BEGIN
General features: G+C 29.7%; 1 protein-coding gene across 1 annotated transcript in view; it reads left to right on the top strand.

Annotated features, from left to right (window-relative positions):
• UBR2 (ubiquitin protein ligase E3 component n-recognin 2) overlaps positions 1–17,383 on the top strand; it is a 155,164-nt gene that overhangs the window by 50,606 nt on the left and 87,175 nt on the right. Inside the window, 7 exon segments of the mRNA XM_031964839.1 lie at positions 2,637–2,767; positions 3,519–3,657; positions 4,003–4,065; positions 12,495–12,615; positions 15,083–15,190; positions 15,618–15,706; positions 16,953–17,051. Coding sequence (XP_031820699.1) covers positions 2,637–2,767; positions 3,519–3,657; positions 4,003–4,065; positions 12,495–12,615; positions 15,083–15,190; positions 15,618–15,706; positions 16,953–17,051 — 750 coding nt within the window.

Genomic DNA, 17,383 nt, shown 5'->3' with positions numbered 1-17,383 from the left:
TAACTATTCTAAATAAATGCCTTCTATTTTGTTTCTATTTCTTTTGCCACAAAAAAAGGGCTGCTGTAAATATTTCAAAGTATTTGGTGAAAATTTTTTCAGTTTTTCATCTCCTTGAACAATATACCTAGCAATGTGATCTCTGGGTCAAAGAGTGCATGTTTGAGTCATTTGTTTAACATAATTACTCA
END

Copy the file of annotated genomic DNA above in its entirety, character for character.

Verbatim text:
General features: G+C 29.7%; 1 protein-coding gene across 1 annotated transcript in view; it reads left to right on the top strand.

Annotated features, from left to right (window-relative positions):
• UBR2 (ubiquitin protein ligase E3 component n-recognin 2) overlaps positions 1–17,383 on the top strand; it is a 155,164-nt gene that overhangs the window by 50,606 nt on the left and 87,175 nt on the right. Inside the window, 7 exon segments of the mRNA XM_031964839.1 lie at positions 2,637–2,767; positions 3,519–3,657; positions 4,003–4,065; positions 12,495–12,615; positions 15,083–15,190; positions 15,618–15,706; positions 16,953–17,051. Coding sequence (XP_031820699.1) covers positions 2,637–2,767; positions 3,519–3,657; positions 4,003–4,065; positions 12,495–12,615; positions 15,083–15,190; positions 15,618–15,706; positions 16,953–17,051 — 750 coding nt within the window.

Genomic DNA, 17,383 nt, shown 5'->3' with positions numbered 1-17,383 from the left:
TAACTATTCTAAATAAATGCCTTCTATTTTGTTTCTATTTCTTTTGCCACAAAAAAAGGGCTGCTGTAAATATTTCAAAGTATTTGGTGAAAATTTTTTCAGTTTTTCATCTCCTTGAACAATATACCTAGCAATGTGATCTCTGGGTCAAAGAGTGCATGTTTGAGTCATTTGTTTAACATAATTACTCA